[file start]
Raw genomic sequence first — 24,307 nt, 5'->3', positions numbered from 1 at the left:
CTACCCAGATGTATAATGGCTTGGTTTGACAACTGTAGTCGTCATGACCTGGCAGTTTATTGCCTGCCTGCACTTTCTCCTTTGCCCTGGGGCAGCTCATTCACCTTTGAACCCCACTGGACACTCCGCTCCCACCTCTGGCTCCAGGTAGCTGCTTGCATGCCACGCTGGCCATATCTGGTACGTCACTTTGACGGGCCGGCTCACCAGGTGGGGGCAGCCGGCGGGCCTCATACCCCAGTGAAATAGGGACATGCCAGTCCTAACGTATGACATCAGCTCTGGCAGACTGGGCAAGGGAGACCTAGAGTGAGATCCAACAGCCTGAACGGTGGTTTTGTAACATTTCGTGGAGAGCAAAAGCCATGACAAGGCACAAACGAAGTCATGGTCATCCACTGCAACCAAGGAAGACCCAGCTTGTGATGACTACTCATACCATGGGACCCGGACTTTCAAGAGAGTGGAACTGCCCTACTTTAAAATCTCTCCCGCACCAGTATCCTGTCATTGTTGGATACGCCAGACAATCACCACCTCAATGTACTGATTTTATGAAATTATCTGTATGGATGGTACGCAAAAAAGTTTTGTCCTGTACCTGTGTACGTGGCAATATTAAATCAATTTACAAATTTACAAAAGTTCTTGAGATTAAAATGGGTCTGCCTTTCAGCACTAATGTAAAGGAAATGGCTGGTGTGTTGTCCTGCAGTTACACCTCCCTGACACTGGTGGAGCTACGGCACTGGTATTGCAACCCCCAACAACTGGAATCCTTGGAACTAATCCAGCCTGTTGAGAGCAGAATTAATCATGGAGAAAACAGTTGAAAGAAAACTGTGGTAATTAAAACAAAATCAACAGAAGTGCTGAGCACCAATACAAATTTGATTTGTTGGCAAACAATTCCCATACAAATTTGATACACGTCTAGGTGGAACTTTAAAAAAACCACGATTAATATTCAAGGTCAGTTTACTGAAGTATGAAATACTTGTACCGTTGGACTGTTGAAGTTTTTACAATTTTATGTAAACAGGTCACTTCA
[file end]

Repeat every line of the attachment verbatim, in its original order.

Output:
Raw genomic sequence first — 24,307 nt, 5'->3', positions numbered from 1 at the left:
CTACCCAGATGTATAATGGCTTGGTTTGACAACTGTAGTCGTCATGACCTGGCAGTTTATTGCCTGCCTGCACTTTCTCCTTTGCCCTGGGGCAGCTCATTCACCTTTGAACCCCACTGGACACTCCGCTCCCACCTCTGGCTCCAGGTAGCTGCTTGCATGCCACGCTGGCCATATCTGGTACGTCACTTTGACGGGCCGGCTCACCAGGTGGGGGCAGCCGGCGGGCCTCATACCCCAGTGAAATAGGGACATGCCAGTCCTAACGTATGACATCAGCTCTGGCAGACTGGGCAAGGGAGACCTAGAGTGAGATCCAACAGCCTGAACGGTGGTTTTGTAACATTTCGTGGAGAGCAAAAGCCATGACAAGGCACAAACGAAGTCATGGTCATCCACTGCAACCAAGGAAGACCCAGCTTGTGATGACTACTCATACCATGGGACCCGGACTTTCAAGAGAGTGGAACTGCCCTACTTTAAAATCTCTCCCGCACCAGTATCCTGTCATTGTTGGATACGCCAGACAATCACCACCTCAATGTACTGATTTTATGAAATTATCTGTATGGATGGTACGCAAAAAAGTTTTGTCCTGTACCTGTGTACGTGGCAATATTAAATCAATTTACAAATTTACAAAAGTTCTTGAGATTAAAATGGGTCTGCCTTTCAGCACTAATGTAAAGGAAATGGCTGGTGTGTTGTCCTGCAGTTACACCTCCCTGACACTGGTGGAGCTACGGCACTGGTATTGCAACCCCCAACAACTGGAATCCTTGGAACTAATCCAGCCTGTTGAGAGCAGAATTAATCATGGAGAAAACAGTTGAAAGAAAACTGTGGTAATTAAAACAAAATCAACAGAAGTGCTGAGCACCAATACAAATTTGATTTGTTGGCAAACAATTCCCATACAAATTTGATACACGTCTAGGTGGAACTTTAAAAAAACCACGATTAATATTCAAGGTCAGTTTACTGAAGTATGAAATACTTGTACCGTTGGACTGTTGAAGTTTTTACAATTTTATGTAAACAGGTCACTTCA